I never wanted to be an archaeologist. In fact, my first degree was in biology.
My route into archaeology was through doing, not thinking, when I worked on a dig as a student one summer. I can still remember being amazed that buildings, tools, pots and people were preserved under our feet.
Digging turned out to be fabulous fun; working with great people, uncovering the past, experiencing the excitement of finding things and then trying to work out what it meant. I went on to build a career as an archaeologist and later as a university lecturer. The excitement has never diminished and this is what I want to share with people.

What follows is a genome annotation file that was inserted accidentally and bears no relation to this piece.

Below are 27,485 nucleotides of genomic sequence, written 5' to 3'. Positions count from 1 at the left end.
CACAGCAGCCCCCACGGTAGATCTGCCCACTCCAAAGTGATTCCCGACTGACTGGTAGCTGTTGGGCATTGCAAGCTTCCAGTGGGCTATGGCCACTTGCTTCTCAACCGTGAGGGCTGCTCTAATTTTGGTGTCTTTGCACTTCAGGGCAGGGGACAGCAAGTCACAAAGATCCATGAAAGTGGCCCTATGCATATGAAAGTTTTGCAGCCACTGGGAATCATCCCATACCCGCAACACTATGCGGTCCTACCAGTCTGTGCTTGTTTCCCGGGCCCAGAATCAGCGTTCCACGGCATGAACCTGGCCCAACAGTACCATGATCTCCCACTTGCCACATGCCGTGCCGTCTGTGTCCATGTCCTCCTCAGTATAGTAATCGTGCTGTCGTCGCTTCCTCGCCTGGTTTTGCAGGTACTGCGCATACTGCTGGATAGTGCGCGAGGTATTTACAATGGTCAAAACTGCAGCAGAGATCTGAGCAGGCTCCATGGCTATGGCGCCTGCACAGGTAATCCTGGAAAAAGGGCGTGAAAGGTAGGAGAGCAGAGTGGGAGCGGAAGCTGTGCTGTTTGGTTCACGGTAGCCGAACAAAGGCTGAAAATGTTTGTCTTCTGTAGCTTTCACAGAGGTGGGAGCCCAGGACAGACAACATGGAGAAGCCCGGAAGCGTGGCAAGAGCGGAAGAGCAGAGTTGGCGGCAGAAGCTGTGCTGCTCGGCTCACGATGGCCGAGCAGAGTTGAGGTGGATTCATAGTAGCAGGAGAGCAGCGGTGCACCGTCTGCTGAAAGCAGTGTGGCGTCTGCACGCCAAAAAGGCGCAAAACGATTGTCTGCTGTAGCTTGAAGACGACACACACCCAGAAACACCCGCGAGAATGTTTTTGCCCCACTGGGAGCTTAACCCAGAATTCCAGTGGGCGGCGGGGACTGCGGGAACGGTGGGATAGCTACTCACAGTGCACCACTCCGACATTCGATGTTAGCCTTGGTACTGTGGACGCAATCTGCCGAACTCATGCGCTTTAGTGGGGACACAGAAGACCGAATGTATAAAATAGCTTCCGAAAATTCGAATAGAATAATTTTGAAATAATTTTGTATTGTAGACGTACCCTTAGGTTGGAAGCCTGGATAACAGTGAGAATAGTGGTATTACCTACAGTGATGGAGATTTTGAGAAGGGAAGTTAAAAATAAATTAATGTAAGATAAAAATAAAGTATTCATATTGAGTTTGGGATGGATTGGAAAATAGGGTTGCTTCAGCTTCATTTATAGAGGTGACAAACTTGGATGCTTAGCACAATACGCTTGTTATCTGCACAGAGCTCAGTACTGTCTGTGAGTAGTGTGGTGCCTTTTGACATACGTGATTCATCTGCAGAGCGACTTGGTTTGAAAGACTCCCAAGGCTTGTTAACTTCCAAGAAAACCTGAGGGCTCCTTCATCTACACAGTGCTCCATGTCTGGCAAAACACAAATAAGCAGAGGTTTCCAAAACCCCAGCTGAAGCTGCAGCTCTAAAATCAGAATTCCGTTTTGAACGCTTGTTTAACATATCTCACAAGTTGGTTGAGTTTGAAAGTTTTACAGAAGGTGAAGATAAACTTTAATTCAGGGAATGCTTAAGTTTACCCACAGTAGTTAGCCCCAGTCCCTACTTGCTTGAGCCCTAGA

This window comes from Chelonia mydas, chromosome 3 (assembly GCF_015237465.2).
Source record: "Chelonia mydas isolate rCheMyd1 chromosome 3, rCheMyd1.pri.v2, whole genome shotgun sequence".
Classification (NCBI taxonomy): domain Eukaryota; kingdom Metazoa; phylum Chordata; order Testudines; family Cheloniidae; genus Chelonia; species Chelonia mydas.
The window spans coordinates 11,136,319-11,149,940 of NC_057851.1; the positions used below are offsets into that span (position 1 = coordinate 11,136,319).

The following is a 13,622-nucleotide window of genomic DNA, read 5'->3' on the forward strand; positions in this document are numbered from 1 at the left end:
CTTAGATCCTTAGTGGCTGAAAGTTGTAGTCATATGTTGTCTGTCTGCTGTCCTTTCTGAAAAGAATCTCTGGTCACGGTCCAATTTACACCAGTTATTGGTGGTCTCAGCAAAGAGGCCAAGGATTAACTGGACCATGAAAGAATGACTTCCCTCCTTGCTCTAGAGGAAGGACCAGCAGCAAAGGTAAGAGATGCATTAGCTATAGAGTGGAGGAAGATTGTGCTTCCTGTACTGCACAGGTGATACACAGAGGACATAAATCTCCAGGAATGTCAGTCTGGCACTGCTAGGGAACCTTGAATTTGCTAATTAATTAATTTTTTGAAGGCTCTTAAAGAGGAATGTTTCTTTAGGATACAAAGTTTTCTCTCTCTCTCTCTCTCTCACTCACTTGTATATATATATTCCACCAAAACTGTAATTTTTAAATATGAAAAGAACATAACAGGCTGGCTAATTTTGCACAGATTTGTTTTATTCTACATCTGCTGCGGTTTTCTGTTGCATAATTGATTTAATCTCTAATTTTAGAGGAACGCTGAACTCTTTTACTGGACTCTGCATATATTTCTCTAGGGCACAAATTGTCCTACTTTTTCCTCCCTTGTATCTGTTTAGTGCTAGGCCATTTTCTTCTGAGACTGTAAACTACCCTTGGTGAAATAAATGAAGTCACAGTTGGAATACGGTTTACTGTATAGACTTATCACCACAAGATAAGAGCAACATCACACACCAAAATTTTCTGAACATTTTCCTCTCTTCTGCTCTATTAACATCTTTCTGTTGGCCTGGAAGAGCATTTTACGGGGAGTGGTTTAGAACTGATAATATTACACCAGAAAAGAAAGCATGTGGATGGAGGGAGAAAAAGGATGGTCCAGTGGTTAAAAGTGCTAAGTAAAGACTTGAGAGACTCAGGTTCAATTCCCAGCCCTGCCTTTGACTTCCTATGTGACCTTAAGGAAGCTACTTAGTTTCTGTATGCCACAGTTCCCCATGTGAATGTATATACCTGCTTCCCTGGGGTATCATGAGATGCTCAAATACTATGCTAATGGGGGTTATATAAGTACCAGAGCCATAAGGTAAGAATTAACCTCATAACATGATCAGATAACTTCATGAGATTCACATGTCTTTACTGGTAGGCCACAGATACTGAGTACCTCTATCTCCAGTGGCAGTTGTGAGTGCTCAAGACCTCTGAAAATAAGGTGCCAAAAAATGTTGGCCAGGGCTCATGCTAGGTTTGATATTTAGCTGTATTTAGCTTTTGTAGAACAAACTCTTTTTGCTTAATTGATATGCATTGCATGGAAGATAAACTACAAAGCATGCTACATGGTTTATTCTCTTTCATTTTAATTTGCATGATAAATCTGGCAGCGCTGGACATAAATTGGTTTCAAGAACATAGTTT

Archaeology is highly democratic; the everyday items of regular people are just as valuable as the treasure of rich folk. It provides a window on lives not regularly reported in history. I want people to get involved in these different pasts, to experience archaeology by doing, by joining in and helping to make sense of what we find.
Archaeology is always an interpretation, and I believe that by involving the public we can co-create a human story that reflects the diversity of the past.